||ATT - Rede des WFSA Präsidenten Torbjörn Lindskog
(WFSA) Mr. Chairman, I would like to thank you for the opportunity to speak today. I am Torb Lindskog, President of the World Forum on Shooting Activities, an international organization representing more than 100 million hunters, sport shooters and civilian firearm owners.
As an Economic and Social Council NGO, the WFSA has been involved with the ATT process since its inception. Our organization, and many of its member association, have spent untold hours studying the papers and proceedings trying to highlight, either directly or through our member associations’ respective delegations, the pitfalls and outright threats that the treaty, as formulated, will pose to lawful perhaps ‘law-abiding’ firearm owners and manufacturers throughout the world.
The role our organization plays in the international arena, including here at the UN, is to bring forward the voice of those who lawfully use and manufacture civilian firearms. Those voices include the ‘hundreds’ of millions of hunters, sport shooters and civilian firearm owners who have absolutely nothing to do with the illegal trade and diversion of conventional arms which this Treaty purports to address.
In its preamble, the treaty signifies an intent to respect these lawful uses and our voices; but a treaty’s preamble has no force in law. Time and again we bear witness to attacks on those who lawfully produce, trade, and own firearms. We fear, especially as many of the treaty’s words and terms remain undefined or modified through interpretation, that the Arms Trade Treaty will be used as a vehicle to infringe upon the lawful production, trade, and use of firearms by the 100 million members WFSA represents instead of the harder task of focusing on criminals involved in illegal trade.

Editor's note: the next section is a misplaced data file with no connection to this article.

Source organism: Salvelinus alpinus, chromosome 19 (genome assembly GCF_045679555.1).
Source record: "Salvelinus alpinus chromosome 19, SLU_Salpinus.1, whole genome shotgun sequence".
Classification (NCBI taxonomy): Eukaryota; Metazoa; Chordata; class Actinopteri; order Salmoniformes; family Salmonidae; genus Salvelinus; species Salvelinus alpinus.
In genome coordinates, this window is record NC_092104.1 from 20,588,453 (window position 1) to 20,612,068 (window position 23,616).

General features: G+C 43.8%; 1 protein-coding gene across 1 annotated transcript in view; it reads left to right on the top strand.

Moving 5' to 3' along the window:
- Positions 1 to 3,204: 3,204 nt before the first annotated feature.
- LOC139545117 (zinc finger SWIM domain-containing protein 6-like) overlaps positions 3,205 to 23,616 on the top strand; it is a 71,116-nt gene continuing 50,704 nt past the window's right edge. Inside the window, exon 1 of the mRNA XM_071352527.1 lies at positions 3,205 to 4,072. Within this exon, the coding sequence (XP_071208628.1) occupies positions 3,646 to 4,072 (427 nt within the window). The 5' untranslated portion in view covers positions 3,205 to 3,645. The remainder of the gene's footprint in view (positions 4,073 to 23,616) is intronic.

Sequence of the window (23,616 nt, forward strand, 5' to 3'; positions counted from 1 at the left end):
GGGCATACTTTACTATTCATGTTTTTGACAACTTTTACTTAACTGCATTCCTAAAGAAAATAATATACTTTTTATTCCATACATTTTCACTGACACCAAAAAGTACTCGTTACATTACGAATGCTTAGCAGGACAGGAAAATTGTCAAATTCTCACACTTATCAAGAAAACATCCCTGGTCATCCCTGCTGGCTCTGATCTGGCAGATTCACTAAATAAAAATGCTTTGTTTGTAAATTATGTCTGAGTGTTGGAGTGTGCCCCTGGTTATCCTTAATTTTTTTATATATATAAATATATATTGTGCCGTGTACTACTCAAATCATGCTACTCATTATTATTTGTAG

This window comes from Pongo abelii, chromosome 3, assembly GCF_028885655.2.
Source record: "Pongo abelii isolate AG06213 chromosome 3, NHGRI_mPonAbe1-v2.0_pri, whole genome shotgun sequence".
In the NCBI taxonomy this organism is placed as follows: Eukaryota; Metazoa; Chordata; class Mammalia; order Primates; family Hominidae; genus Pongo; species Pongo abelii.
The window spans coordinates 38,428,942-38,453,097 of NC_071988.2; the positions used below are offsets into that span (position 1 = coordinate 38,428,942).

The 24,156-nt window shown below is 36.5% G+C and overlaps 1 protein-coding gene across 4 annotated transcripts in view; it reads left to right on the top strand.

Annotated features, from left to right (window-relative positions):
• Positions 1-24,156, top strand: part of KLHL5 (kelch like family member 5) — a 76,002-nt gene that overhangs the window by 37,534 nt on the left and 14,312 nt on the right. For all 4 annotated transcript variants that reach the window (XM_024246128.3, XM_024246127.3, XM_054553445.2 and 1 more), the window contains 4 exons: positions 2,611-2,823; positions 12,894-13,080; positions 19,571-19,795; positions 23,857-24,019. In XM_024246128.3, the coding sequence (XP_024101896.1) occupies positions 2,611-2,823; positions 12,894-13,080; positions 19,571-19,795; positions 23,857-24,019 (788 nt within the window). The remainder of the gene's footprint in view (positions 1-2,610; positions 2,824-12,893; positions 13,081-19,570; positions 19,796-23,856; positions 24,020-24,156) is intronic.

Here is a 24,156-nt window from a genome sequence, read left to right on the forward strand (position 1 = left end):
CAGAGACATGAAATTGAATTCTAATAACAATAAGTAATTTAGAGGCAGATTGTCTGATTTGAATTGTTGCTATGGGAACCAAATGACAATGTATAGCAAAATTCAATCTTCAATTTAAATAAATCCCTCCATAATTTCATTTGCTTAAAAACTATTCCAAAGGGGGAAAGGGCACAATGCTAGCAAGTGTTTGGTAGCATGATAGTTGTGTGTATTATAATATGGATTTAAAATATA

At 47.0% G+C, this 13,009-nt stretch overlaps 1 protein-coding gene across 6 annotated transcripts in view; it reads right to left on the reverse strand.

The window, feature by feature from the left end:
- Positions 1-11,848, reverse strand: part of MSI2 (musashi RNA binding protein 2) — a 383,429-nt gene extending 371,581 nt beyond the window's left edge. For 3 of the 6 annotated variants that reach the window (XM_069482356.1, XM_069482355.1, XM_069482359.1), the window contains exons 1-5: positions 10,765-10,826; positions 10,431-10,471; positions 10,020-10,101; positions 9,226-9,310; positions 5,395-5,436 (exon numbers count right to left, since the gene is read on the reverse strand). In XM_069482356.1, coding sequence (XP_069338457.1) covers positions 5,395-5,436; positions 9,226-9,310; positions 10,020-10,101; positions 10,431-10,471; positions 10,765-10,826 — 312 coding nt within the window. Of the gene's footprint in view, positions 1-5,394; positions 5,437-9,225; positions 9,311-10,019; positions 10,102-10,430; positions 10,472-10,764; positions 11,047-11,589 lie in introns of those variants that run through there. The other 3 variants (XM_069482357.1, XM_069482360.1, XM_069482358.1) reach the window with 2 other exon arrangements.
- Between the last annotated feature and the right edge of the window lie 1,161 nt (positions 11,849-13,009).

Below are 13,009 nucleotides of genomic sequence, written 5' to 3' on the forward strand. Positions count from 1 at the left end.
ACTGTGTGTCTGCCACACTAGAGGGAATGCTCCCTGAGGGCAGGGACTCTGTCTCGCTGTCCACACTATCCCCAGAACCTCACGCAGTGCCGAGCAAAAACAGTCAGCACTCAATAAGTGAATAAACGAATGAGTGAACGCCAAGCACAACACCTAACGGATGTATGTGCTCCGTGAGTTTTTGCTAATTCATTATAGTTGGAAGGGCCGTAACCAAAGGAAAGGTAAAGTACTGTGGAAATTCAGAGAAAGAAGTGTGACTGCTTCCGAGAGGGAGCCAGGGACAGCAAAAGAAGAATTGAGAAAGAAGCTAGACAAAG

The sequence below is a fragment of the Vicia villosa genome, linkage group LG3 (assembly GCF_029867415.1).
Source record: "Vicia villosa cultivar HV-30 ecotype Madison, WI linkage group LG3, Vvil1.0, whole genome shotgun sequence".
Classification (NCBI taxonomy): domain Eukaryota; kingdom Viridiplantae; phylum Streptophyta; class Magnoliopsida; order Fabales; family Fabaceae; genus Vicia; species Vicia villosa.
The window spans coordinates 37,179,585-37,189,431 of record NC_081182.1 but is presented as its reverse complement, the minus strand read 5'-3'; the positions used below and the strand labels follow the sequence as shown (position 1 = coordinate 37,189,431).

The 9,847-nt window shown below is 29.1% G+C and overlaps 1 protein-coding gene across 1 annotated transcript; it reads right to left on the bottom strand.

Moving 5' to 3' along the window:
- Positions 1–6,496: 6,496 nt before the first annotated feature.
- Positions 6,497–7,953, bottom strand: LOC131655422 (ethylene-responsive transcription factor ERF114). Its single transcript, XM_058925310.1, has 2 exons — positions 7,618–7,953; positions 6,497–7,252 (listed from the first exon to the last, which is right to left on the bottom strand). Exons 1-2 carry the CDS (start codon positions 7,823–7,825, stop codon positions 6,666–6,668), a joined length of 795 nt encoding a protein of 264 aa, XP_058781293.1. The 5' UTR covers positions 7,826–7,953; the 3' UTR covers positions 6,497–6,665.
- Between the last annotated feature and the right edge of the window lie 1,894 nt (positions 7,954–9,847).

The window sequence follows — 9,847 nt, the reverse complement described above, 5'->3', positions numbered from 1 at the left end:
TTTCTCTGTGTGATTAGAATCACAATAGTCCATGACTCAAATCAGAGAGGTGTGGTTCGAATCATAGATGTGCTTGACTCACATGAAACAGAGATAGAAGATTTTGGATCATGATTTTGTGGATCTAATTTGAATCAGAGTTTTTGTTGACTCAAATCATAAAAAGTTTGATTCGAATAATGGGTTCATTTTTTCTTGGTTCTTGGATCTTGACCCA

We appreciate the opportunity to attend the meetings and play a proactive role. We would like to point out that the Treaty overlaps other UN agreements and initiatives, thus failing to reach its aim of both preventing and eradicating the illicit trade in conventional arms. It also fails to prevent their diversion.
Firearm owners face many difficulties when lawfully carrying their firearms around the world. Moreover, you can imagine the difficulties manufacturing companies face when exporting civilian firearms worldwide due to a lack of consistent regulations among States.
We are well aware of the huge difficulties our world faces in terms of security, but these are universal problems not specific to firearms, and certainly not those firearms that are legally owned and traded. Firearms are a tool, a tool that can be used by lawful hunters to provide sustenance for their families as well as a tool lawful owners can use to protect themselves, their families, their homes, and their livelihoods. As noted in the Preamble, the ATT’s intent is to respect the lawful use of small arms by civilians.
Simple, well defined legislation with rules incapable of misinterpretation that respect lawful firearm manufacturers, lawful firearm owners, and national firearm legislation that can be followed all over the world could accomplish this, but to be successful such an effort would require consensus.
I assure you that the men and women of the WFSA also strive not only to prevent, but to eradicate the illicit trade and diversion of conventional arms. We stand ready to assist and offer our expertise towards achieving this objective. Thank you, Mister/Madam Chairman.